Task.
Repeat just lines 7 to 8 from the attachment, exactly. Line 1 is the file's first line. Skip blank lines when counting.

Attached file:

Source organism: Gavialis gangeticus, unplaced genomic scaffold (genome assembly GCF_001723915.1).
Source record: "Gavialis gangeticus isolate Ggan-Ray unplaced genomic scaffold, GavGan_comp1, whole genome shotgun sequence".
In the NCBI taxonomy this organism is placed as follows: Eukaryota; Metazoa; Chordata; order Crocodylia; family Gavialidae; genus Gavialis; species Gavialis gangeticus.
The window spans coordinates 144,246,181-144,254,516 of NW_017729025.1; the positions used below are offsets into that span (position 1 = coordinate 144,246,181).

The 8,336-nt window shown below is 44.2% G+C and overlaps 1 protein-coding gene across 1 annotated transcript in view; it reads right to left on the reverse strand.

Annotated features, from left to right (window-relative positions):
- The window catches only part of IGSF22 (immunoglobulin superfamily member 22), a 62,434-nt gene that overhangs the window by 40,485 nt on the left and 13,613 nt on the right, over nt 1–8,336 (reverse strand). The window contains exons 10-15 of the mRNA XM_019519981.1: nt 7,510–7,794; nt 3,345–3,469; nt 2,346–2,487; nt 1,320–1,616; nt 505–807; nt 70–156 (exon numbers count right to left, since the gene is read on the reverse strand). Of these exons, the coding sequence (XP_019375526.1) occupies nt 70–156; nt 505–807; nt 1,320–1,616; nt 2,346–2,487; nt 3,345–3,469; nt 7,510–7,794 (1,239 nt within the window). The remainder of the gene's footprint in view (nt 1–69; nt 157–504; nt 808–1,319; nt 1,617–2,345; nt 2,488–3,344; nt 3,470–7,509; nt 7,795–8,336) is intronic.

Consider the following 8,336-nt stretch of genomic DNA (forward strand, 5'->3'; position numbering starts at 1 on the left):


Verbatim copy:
- The window catches only part of IGSF22 (immunoglobulin superfamily member 22), a 62,434-nt gene that overhangs the window by 40,485 nt on the left and 13,613 nt on the right, over nt 1–8,336 (reverse strand). The window contains exons 10-15 of the mRNA XM_019519981.1: nt 7,510–7,794; nt 3,345–3,469; nt 2,346–2,487; nt 1,320–1,616; nt 505–807; nt 70–156 (exon numbers count right to left, since the gene is read on the reverse strand). Of these exons, the coding sequence (XP_019375526.1) occupies nt 70–156; nt 505–807; nt 1,320–1,616; nt 2,346–2,487; nt 3,345–3,469; nt 7,510–7,794 (1,239 nt within the window). The remainder of the gene's footprint in view (nt 1–69; nt 157–504; nt 808–1,319; nt 1,617–2,345; nt 2,488–3,344; nt 3,470–7,509; nt 7,795–8,336) is intronic.

Consider the following 8,336-nt stretch of genomic DNA (forward strand, 5'->3'; position numbering starts at 1 on the left):